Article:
On January 4th, I had the sincere pleasure of interviewing artist and farmer, Nikiko Masumoto and her mother and father in Del Rey, CA. Below are verbatim excerpts and photos from that interview about the intersection of arts, farming, and community.
“Why isn’t someone who moves a shovel full of dirt a sculptor? You are altering your environment, you are giving it meaning - so, why not? I think that’s what every food worker / farmer does - I just don’t think we have built our cultural systems to value, appreciate and take time to acknowledge that work”
"In the new era of national discourse that we find ourselves in, part of me thinks “no the needs are the same” we might just be more awake to the essential work that has to be part of our daily lives - but at the same time I think that the field of arts and creativity has a lot to offer thinking about strategies on how to enact our world visions and I also think we are at this moment where it would behoove any of us who define ourselves anywhere in proximity to the word artists that we really think about developing deep alliances, coalitions, partnerships with unlikely partners."
"I was just having a conversation with someone about “publicness” being manifested in very different forms in rural places than in urban places - so that “public” technically often happens on private land - so our farm is private land, but it becomes public when we gather."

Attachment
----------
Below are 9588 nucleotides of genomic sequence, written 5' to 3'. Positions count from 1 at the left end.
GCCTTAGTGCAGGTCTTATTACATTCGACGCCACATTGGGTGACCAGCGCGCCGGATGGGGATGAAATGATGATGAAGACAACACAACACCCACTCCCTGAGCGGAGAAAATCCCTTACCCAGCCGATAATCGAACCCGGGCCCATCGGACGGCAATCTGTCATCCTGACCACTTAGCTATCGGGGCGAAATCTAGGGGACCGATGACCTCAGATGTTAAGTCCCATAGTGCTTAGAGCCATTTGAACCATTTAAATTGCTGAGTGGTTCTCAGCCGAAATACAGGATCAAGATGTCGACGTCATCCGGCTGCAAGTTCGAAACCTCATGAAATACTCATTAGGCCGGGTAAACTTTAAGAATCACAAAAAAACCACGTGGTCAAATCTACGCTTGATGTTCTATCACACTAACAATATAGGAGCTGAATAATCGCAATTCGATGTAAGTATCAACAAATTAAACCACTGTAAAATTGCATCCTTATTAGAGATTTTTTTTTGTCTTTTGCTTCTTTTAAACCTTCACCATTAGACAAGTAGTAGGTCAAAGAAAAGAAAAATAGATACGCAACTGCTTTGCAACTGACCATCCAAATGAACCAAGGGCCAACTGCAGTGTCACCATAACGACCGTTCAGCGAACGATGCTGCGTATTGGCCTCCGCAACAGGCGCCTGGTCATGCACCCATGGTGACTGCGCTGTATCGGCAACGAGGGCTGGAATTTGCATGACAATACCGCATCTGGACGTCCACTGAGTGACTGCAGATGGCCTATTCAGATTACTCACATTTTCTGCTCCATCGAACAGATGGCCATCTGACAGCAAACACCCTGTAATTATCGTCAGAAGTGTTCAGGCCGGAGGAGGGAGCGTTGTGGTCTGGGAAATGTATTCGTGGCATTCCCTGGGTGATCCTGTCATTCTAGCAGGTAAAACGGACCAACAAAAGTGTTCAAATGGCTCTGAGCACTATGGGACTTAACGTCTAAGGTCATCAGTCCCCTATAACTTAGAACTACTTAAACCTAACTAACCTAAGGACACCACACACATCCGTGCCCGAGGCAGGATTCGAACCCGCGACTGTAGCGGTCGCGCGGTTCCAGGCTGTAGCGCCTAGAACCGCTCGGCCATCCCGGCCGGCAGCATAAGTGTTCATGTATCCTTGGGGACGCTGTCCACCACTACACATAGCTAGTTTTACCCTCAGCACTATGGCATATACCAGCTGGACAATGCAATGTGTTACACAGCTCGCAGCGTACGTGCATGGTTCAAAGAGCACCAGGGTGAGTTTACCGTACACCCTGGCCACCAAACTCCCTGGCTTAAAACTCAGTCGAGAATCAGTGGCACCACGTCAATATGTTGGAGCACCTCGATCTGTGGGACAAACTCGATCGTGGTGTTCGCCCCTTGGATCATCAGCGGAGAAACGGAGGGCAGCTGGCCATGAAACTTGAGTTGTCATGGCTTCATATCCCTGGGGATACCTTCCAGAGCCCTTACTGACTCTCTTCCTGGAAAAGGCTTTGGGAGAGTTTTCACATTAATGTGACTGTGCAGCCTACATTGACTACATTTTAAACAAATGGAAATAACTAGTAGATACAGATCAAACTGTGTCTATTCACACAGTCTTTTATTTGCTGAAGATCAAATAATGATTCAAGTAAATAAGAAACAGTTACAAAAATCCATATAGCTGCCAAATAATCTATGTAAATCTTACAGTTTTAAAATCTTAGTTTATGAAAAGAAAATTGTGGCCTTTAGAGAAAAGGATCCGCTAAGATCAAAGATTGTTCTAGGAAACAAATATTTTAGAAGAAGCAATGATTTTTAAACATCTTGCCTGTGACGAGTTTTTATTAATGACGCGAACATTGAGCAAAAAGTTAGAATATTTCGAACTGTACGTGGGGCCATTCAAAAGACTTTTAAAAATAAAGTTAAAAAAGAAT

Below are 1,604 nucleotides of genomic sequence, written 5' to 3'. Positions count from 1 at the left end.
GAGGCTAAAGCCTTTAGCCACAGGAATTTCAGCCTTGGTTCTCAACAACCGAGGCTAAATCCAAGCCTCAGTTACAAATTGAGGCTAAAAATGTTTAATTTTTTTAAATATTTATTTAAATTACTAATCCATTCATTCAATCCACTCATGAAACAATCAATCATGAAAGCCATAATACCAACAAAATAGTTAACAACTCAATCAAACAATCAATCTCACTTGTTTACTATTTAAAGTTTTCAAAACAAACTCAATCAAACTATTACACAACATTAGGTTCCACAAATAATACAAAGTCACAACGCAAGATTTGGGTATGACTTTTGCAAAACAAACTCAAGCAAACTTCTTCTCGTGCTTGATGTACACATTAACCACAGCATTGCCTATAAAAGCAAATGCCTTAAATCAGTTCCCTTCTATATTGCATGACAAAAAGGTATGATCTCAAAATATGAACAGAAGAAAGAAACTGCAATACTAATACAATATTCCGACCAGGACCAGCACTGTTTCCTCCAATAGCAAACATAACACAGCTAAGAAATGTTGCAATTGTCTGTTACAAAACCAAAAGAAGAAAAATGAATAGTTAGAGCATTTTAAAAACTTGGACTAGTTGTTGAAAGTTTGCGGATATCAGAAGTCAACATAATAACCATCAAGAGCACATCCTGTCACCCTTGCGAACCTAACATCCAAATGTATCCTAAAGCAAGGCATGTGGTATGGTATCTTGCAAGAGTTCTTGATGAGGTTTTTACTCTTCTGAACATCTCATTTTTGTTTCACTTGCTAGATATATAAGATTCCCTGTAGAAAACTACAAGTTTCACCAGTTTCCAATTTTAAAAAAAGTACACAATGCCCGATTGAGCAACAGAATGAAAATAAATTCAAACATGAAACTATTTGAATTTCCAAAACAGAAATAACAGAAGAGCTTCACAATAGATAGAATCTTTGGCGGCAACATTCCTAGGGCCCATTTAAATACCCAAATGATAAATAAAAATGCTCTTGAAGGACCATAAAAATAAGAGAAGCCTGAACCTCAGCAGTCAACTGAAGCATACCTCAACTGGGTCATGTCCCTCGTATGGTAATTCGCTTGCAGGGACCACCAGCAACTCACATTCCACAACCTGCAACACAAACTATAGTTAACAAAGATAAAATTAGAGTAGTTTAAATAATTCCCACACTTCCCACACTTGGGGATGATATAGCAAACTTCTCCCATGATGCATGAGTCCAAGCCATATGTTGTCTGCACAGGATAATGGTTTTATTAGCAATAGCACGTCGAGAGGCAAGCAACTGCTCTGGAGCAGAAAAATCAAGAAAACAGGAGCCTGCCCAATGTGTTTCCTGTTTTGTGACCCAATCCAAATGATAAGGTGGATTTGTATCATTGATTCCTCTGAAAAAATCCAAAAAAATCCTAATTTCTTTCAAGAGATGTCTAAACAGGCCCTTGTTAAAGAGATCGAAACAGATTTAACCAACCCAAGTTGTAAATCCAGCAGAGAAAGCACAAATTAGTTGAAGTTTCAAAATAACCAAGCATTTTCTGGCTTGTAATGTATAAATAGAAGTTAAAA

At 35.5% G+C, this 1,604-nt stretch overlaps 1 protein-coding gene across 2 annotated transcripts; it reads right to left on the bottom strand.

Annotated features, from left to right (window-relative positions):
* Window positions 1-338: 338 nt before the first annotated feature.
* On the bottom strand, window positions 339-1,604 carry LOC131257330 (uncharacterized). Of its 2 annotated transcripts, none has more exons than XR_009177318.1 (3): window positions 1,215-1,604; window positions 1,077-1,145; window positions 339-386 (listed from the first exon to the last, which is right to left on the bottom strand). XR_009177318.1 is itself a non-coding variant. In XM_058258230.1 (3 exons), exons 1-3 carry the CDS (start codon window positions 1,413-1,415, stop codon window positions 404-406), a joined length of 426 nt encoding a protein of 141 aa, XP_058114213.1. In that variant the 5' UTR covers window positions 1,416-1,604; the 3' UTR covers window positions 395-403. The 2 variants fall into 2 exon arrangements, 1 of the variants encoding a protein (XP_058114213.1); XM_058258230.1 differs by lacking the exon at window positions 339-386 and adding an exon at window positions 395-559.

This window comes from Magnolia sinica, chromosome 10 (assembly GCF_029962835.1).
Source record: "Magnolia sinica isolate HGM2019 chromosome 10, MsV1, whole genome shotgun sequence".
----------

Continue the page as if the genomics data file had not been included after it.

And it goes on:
“I’m sure you read about the tragic Oakland fire, to me obviously we take a moment to pause and acknowledge how sad it was, but also to me it’s emblematic of how artists’ lives are mirrors of what we are doing wrong as a social body - there is no affordable housing for people who want to create and live out their imaginations and that is not specific only to artists, it applies to the lack of affordable housing for everyone. If we as artists do the work that creative placemaking is all about, which is not syphoning off a space just for our precious art, but making sure that what we do is integrated into these larger systems at play - that is the calling of the moment”
“One of our neighbors is a huge Trump supporter. There is no easy resolution, but because we are neighbors and he has bailed us out when our tractor breaks down… We are forced and invited to have a much more complicated understanding of the political and the personal, at the same time as having huge problems with his political ideology, we embrace what it means to be a neighbor and that’s something that I think is hard to do in urban spaces.”